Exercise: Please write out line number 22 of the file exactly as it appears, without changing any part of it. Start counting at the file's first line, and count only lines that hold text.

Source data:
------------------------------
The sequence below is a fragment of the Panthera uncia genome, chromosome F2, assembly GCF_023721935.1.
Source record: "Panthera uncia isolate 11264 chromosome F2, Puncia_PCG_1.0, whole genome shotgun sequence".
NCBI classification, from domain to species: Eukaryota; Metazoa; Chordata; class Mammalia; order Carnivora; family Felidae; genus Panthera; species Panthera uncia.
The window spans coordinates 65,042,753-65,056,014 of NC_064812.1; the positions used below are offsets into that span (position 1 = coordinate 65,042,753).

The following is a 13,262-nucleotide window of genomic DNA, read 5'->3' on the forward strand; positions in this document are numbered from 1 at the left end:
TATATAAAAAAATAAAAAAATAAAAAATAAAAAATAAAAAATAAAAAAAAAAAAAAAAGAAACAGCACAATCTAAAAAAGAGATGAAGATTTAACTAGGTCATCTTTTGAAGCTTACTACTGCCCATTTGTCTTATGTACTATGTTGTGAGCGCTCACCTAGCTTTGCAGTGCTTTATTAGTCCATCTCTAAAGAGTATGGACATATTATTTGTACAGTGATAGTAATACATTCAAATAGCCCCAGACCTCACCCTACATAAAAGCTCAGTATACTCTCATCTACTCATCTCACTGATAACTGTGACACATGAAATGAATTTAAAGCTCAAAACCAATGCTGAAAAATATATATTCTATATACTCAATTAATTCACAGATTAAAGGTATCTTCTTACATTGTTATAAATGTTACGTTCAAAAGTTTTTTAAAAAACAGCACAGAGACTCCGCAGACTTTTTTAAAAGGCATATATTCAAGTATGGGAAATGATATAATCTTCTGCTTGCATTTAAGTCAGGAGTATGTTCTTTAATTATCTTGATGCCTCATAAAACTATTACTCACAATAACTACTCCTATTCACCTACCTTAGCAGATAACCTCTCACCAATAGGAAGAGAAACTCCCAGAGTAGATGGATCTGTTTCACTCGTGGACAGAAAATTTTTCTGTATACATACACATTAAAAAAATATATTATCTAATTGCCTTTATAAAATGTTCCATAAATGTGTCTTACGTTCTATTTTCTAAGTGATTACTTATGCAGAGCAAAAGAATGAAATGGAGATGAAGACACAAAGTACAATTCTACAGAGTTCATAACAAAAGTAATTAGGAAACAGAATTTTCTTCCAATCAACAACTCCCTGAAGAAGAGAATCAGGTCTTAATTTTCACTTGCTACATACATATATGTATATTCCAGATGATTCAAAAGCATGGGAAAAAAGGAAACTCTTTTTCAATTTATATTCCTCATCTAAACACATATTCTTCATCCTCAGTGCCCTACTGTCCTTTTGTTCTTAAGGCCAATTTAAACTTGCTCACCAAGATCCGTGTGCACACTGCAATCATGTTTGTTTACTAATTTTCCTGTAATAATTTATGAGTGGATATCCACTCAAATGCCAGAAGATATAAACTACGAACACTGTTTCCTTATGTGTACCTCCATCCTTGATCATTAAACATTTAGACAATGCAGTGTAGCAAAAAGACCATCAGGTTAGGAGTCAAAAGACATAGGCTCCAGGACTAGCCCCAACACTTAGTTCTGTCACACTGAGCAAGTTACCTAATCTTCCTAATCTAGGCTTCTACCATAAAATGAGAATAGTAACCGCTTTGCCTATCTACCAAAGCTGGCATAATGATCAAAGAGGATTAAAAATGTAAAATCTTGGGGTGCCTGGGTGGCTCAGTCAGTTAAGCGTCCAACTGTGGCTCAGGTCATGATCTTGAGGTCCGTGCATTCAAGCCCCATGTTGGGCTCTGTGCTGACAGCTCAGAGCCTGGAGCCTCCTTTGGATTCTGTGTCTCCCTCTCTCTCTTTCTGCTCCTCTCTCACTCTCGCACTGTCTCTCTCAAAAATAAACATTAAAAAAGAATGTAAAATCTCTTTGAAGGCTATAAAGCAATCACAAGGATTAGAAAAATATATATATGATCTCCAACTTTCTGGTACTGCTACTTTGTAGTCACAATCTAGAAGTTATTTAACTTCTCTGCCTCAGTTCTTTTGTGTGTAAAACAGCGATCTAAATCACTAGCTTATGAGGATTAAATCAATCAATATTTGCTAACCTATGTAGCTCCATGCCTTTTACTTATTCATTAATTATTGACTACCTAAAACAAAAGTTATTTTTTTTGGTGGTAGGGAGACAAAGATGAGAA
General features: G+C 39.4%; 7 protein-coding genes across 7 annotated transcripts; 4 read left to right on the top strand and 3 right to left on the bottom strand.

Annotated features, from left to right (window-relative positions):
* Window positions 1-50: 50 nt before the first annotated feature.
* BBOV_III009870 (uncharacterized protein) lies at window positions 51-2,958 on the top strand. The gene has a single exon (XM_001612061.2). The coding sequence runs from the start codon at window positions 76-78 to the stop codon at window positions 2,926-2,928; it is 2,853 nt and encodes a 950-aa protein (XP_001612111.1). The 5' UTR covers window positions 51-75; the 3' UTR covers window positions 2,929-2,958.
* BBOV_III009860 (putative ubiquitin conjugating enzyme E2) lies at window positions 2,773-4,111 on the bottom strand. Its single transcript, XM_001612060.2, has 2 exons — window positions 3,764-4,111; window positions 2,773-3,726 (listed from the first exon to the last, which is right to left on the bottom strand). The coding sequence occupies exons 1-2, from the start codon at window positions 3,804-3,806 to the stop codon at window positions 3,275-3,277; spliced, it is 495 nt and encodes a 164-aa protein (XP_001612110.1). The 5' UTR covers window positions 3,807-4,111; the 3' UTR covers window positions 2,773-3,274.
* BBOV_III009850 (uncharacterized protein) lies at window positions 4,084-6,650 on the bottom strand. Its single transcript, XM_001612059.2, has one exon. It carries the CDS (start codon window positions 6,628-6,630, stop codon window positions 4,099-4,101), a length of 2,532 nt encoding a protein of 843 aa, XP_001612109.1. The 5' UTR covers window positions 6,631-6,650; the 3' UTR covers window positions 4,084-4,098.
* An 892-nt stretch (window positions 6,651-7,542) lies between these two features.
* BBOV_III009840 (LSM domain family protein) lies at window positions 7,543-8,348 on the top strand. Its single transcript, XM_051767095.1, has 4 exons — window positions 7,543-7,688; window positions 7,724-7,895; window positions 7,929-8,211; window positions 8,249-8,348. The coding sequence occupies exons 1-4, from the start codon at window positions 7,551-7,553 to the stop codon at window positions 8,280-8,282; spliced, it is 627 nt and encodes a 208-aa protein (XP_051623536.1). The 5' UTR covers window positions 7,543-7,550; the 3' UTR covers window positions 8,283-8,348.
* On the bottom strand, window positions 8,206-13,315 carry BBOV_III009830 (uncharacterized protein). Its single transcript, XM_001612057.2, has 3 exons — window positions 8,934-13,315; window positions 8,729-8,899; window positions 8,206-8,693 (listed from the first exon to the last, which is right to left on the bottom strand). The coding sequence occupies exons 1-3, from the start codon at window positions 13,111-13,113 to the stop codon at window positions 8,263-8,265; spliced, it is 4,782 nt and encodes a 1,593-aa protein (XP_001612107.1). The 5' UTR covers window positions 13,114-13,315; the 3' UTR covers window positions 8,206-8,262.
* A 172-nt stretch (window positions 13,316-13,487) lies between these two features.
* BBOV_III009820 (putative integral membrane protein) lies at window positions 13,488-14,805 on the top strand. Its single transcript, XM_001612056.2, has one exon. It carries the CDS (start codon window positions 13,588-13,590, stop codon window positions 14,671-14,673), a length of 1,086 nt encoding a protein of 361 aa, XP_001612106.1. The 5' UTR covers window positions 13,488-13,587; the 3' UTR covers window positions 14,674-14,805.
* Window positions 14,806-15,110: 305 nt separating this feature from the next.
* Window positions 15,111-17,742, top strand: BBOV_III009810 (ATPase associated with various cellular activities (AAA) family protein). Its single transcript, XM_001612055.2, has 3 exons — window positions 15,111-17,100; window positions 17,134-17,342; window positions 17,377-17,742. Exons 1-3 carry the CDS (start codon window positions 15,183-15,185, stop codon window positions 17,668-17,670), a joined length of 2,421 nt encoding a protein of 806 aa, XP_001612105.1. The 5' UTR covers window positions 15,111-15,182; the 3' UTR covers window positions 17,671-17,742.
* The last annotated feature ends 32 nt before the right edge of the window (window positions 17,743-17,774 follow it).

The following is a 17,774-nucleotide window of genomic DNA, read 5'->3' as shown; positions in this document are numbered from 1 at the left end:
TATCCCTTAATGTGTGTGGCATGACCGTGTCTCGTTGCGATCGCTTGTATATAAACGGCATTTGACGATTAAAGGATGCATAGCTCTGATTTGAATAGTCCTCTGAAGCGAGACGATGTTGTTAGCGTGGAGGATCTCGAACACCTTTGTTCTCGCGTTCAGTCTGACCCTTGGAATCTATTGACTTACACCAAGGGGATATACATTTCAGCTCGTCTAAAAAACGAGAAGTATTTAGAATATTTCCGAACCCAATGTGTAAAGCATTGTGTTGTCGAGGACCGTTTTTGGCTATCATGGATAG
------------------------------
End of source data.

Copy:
TATCCCTTAATGTGTGTGGCATGACCGTGTCTCGTTGCGATCGCTTGTATATAAACGGCATTTGACGATTAAAGGATGCATAGCTCTGATTTGAATAGTCCTCTGAAGCGAGACGATGTTGTTAGCGTGGAGGATCTCGAACACCTTTGTTCTCGCGTTCAGTCTGACCCTTGGAATCTATTGACTTACACCAAGGGGATATACATTTCAGCTCGTCTAAAAAACGAGAAGTATTTAGAATATTTCCGAACCCAATGTGTAAAGCATTGTGTTGTCGAGGACCGTTTTTGGCTATCATGGATAG